Lars Knoll

Qt 5.8 Alpha released

Published Monday September 5th, 2016
22 Comments on Qt 5.8 Alpha released
Posted in News, Qt, Releases

I’m happy to let you know that we have now reached our first milestone towards the release of Qt 5.8. The Alpha version of Qt 5.8 is now ready, and can be downloaded from or your Qt Account. As a new minor release, Qt 5.8 comes with a lot of new features as well as many bug fixes and improvements. We’ll go through all the new features in more detail as we get closer to the release. For now, let me just mention some of the biggest changes.

New graphics architecture

With Qt 5.8, the graphics architecture for Qt Quick has undergone a larger rewrite. The goal was to remove the tight dependency of Qt Quick onto OpenGL that we have had since Qt 5.0, and make the architecture more agnostic with regards to the graphics API that is being used. The new infrastructure has been used to create a vastly improved Software rendering backend for Qt Quick, and a backend based on DirectX 12.

QML caching

The QML engine has also seen some major improvements with a new caching infrastructure, that can cache the QML files in a precompiled binary form. This infrastructure does help to significantly speed up loading of QML applications once the binary cache has been created. It also helps reduce memory consumption. Ahead of time compilation of Qt Quick continues to be supported through the commercial Qt Quick Compiler.

Qt Lite Project and configurability

Even though Qt is split up into many modules, it is a large framework with many features. Many of our customers are using only parts of them, and have been asking for an option to create tailored builds of Qt for their use case. This is especially important for embedded devices, where both RAM and Flash storage are often limited.

To accommodate this, we have over the last 6 months done significant work on our build infrastructure to give our users much more fine grained control over the way how Qt is being built. This is what we called the Qt Lite Project. The basic infrastructure for this is now in place with the 5.8 Alpha, but we will be doing some more work on it while moving towards the Beta release.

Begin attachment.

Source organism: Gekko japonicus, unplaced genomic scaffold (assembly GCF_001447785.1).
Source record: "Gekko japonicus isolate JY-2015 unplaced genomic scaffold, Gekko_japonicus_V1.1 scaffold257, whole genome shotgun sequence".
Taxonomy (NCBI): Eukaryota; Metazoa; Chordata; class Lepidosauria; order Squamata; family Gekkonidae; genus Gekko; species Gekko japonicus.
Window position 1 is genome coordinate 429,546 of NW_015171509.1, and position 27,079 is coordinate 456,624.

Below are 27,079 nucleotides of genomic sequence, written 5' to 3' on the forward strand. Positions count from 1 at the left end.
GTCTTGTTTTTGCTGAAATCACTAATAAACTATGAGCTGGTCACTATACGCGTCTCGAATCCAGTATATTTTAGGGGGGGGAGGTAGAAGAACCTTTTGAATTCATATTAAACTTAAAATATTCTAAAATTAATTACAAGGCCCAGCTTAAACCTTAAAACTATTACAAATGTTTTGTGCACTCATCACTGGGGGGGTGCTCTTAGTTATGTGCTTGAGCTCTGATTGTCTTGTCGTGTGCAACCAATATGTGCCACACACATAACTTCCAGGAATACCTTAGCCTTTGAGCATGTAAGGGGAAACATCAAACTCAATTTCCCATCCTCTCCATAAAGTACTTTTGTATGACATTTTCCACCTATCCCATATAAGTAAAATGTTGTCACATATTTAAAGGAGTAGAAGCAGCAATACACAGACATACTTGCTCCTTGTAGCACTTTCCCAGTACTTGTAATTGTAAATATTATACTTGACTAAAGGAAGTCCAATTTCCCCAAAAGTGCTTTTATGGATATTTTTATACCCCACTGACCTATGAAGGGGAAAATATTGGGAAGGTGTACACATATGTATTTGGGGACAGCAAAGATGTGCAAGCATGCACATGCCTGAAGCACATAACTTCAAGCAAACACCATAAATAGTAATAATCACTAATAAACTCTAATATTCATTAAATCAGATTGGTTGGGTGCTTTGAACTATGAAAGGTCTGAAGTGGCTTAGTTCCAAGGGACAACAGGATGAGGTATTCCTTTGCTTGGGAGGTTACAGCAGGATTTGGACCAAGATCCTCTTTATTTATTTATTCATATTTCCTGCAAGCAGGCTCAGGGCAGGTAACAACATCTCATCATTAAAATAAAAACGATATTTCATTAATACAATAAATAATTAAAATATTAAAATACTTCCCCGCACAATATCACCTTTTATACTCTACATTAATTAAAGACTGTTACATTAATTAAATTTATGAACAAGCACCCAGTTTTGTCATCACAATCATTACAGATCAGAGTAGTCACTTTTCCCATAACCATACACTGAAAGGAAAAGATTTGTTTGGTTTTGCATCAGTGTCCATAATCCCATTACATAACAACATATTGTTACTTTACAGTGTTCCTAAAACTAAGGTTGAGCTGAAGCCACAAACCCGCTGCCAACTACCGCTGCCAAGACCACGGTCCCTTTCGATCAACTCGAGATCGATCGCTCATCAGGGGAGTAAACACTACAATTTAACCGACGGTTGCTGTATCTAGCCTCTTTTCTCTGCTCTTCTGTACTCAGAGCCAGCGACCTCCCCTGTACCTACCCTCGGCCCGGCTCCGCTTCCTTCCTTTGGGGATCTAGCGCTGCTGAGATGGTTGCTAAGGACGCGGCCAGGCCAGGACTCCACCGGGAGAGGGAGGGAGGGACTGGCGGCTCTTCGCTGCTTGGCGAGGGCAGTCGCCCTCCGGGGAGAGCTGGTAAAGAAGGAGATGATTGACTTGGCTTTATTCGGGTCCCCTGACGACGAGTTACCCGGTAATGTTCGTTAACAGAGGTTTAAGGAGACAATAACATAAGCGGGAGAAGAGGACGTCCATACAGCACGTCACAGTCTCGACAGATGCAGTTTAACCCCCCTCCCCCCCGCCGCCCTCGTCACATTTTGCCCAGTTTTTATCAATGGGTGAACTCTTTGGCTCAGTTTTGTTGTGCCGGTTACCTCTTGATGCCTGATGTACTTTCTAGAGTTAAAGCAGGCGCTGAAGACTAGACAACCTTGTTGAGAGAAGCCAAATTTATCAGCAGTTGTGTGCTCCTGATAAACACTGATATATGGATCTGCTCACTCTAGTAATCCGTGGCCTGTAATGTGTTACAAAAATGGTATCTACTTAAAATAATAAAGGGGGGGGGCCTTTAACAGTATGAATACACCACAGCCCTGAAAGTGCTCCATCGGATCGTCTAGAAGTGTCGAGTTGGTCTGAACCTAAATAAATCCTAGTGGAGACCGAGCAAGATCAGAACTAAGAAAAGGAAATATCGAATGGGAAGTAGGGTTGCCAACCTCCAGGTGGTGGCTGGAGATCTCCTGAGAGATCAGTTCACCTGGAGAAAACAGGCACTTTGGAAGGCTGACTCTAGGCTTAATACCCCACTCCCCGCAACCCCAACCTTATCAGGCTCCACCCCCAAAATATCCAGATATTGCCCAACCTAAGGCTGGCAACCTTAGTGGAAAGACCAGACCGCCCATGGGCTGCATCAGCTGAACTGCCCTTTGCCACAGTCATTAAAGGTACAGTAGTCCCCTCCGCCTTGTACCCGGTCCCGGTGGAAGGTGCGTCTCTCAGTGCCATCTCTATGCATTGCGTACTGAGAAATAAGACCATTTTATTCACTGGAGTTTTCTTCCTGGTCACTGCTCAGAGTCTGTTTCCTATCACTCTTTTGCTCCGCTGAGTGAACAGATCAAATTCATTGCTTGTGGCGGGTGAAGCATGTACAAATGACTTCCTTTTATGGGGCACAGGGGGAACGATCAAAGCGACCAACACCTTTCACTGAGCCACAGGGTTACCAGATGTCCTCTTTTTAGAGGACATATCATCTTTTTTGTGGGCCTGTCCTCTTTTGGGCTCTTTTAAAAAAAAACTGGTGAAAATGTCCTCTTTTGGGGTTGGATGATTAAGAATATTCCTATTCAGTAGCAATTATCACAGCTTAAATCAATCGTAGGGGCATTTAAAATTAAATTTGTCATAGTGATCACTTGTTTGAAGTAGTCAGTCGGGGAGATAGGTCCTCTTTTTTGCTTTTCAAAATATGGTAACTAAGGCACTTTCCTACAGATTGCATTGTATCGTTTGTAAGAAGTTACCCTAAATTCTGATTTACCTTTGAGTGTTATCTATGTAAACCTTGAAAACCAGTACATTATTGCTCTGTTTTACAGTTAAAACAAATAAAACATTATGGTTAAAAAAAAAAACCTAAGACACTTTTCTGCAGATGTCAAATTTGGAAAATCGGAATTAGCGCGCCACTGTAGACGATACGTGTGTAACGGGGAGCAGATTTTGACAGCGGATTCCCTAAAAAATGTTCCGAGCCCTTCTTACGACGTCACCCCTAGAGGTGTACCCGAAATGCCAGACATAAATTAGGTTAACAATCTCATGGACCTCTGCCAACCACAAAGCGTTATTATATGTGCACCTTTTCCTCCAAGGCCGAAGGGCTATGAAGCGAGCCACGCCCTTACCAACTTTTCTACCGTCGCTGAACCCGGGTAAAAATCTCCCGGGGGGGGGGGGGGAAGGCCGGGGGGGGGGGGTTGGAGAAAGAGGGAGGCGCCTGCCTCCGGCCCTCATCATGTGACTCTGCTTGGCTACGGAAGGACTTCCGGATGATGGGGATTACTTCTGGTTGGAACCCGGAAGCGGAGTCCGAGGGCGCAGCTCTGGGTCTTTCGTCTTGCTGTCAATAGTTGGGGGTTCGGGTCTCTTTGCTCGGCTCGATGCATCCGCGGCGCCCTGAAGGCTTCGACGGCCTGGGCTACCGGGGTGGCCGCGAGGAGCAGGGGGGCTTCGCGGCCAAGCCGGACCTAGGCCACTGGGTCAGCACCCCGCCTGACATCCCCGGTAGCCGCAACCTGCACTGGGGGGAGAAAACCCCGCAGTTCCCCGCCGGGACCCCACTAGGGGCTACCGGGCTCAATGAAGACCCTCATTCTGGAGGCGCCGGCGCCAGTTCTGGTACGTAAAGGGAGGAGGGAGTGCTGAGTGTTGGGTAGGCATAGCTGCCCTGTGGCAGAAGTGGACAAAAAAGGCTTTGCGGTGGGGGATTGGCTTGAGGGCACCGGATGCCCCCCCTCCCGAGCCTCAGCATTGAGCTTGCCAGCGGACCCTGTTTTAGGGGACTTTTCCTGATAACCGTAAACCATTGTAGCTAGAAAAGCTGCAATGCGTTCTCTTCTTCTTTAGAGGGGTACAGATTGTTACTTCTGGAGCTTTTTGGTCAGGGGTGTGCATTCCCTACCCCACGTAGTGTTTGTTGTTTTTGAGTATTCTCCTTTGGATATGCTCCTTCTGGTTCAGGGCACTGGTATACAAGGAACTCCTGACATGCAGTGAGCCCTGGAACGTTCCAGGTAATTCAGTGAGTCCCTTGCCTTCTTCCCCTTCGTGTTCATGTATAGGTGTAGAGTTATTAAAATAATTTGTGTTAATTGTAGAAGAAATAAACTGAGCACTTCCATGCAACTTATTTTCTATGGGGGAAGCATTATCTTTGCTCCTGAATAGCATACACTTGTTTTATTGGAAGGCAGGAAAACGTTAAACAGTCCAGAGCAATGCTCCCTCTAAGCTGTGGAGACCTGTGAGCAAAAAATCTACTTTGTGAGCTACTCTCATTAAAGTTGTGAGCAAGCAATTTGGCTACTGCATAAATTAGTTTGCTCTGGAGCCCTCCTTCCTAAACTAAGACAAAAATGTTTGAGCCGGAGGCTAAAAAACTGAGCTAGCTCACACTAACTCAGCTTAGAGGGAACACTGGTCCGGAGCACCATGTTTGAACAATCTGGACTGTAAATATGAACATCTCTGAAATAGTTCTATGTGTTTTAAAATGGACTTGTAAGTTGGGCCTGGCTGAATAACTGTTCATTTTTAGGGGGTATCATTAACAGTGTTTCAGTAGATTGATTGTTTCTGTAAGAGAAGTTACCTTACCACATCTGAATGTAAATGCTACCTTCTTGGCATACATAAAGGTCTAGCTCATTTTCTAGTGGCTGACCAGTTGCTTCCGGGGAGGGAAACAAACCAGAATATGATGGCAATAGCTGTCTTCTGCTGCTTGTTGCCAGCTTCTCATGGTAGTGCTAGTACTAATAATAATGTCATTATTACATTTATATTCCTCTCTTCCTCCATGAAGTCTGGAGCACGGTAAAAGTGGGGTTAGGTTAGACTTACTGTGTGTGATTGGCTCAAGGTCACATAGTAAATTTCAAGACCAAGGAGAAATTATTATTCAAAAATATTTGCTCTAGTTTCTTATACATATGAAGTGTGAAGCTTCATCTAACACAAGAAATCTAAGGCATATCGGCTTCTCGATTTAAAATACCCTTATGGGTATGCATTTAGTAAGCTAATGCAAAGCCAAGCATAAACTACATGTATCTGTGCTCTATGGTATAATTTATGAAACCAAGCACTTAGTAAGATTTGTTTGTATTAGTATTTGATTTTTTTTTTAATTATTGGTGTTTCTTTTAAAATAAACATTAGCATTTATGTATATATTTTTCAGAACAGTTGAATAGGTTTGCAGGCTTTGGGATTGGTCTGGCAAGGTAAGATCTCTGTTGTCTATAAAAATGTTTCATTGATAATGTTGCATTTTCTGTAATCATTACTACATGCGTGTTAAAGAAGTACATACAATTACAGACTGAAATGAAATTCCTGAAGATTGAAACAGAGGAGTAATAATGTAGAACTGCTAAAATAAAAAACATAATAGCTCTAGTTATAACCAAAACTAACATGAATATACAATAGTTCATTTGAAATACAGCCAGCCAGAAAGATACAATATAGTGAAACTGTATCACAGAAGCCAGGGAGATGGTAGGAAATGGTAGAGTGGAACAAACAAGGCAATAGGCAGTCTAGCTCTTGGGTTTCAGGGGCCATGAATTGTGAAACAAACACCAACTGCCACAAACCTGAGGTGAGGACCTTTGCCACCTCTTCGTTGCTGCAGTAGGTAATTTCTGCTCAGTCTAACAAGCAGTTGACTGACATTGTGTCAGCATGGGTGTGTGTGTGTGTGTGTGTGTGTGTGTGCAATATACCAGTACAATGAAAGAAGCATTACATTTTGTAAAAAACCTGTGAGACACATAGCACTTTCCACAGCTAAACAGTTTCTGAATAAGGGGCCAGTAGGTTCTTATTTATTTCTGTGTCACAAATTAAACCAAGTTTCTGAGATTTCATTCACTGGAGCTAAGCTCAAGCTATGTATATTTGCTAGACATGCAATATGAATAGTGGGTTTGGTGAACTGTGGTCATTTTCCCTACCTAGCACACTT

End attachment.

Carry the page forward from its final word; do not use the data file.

With Qt 5.8, we will add a new tool to Qt for Device Creation, that will make it easier to tailor your Qt build and remove all the pieces of functionality that you are not using in your embedded project. From initial measurements, we expect that you will be able to reduce the size of a statically linked Qt Quick application by up to 70% compared to Qt 5.6.

New modules

The Wayland Compositor, SCXML and Serial Bus modules have now graduated from Technology Preview to being fully supported. In addition, we added Qt Speech and Qt Network Authentication (featuring OAuth support) as new Technology Previews.


With the Qt 5.8 Alpha being released, we are now focusing fully towards finalizing a couple of remaining items, and plan to have the beta ready for you towards the beginning of October and Qt 5.8.0 final by end of November.

If you would like to hear more about all the cool new things coming with Qt 5.8, we will have in-depth talks about all of them at the Qt World Summit in San Francisco.

I hope you’ll enjoy the Qt 5.8 Alpha. Please download it from or your Qt Account, and don’t forget to give us feedback by writing to the mailing lists or reporting bugs.

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Posted in News, Qt, Releases


Tim says:

In the Qt Roadmap for 2016 article, it was stated that “For Qt 5.8, we aim to bring a new kind of built-in Qt Quick Compiler for all Qt 5.8 users.”

Has that goal been reduced to only the JIT cache for all users, while ahead of time compilation will be for commercial users only?

Lars Knoll Lars Knoll says:

The caching gives similar startup time improvements as the compiler. We still have the goal of also making it possible to compile QML to native code at compile time using the new infrastructure, but we didn’t get all of it implemented in time for 5.8. So it’s been simply pushed back to 5.9.

Pete says:

So this cache is persisted somewhere? I don’t see how else it could help much with startup times.

Rich Moore says:

Yes. The cache is persistent and contains the output of the JIT compiler. Think of it like .pyc files from python except that it contains the actual machine code.